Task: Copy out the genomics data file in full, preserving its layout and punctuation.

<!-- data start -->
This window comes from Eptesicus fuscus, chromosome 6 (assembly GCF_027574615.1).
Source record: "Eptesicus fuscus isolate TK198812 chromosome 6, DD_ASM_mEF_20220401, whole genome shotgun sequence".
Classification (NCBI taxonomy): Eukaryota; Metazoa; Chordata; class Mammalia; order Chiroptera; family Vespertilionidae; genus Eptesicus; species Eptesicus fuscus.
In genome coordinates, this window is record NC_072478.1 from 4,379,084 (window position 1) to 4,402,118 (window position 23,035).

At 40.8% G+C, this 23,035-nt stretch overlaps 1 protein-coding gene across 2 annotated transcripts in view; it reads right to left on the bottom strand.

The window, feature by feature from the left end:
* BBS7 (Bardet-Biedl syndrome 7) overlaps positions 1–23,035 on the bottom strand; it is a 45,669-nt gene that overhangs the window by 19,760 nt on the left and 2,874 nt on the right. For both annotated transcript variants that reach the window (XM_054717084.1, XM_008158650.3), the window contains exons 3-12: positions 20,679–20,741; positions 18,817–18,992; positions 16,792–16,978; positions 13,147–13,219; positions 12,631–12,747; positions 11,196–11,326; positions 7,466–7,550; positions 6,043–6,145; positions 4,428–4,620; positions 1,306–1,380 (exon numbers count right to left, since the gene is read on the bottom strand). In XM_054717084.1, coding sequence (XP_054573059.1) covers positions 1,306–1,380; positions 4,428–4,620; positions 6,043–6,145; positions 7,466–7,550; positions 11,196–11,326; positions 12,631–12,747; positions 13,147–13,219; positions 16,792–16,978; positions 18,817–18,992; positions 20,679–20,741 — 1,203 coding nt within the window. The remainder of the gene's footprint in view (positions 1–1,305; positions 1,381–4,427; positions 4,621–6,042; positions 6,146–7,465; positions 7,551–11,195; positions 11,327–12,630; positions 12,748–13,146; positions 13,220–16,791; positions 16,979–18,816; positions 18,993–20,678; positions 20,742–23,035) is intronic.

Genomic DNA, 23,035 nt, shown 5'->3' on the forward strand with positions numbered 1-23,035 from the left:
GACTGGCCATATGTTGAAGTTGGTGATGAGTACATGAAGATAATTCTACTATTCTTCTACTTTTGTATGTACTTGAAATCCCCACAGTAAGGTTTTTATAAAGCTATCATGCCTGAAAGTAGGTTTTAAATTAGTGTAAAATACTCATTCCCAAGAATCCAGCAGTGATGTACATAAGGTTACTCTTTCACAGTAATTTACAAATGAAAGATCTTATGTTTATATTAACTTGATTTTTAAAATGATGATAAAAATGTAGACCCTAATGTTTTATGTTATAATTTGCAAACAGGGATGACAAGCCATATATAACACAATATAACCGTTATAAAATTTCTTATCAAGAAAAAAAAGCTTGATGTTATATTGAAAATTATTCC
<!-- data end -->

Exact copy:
This window comes from Eptesicus fuscus, chromosome 6 (assembly GCF_027574615.1).
Source record: "Eptesicus fuscus isolate TK198812 chromosome 6, DD_ASM_mEF_20220401, whole genome shotgun sequence".
Classification (NCBI taxonomy): Eukaryota; Metazoa; Chordata; class Mammalia; order Chiroptera; family Vespertilionidae; genus Eptesicus; species Eptesicus fuscus.
In genome coordinates, this window is record NC_072478.1 from 4,379,084 (window position 1) to 4,402,118 (window position 23,035).

At 40.8% G+C, this 23,035-nt stretch overlaps 1 protein-coding gene across 2 annotated transcripts in view; it reads right to left on the bottom strand.

The window, feature by feature from the left end:
* BBS7 (Bardet-Biedl syndrome 7) overlaps positions 1–23,035 on the bottom strand; it is a 45,669-nt gene that overhangs the window by 19,760 nt on the left and 2,874 nt on the right. For both annotated transcript variants that reach the window (XM_054717084.1, XM_008158650.3), the window contains exons 3-12: positions 20,679–20,741; positions 18,817–18,992; positions 16,792–16,978; positions 13,147–13,219; positions 12,631–12,747; positions 11,196–11,326; positions 7,466–7,550; positions 6,043–6,145; positions 4,428–4,620; positions 1,306–1,380 (exon numbers count right to left, since the gene is read on the bottom strand). In XM_054717084.1, coding sequence (XP_054573059.1) covers positions 1,306–1,380; positions 4,428–4,620; positions 6,043–6,145; positions 7,466–7,550; positions 11,196–11,326; positions 12,631–12,747; positions 13,147–13,219; positions 16,792–16,978; positions 18,817–18,992; positions 20,679–20,741 — 1,203 coding nt within the window. The remainder of the gene's footprint in view (positions 1–1,305; positions 1,381–4,427; positions 4,621–6,042; positions 6,146–7,465; positions 7,551–11,195; positions 11,327–12,630; positions 12,748–13,146; positions 13,220–16,791; positions 16,979–18,816; positions 18,993–20,678; positions 20,742–23,035) is intronic.

Genomic DNA, 23,035 nt, shown 5'->3' on the forward strand with positions numbered 1-23,035 from the left:
GACTGGCCATATGTTGAAGTTGGTGATGAGTACATGAAGATAATTCTACTATTCTTCTACTTTTGTATGTACTTGAAATCCCCACAGTAAGGTTTTTATAAAGCTATCATGCCTGAAAGTAGGTTTTAAATTAGTGTAAAATACTCATTCCCAAGAATCCAGCAGTGATGTACATAAGGTTACTCTTTCACAGTAATTTACAAATGAAAGATCTTATGTTTATATTAACTTGATTTTTAAAATGATGATAAAAATGTAGACCCTAATGTTTTATGTTATAATTTGCAAACAGGGATGACAAGCCATATATAACACAATATAACCGTTATAAAATTTCTTATCAAGAAAAAAAAGCTTGATGTTATATTGAAAATTATTCC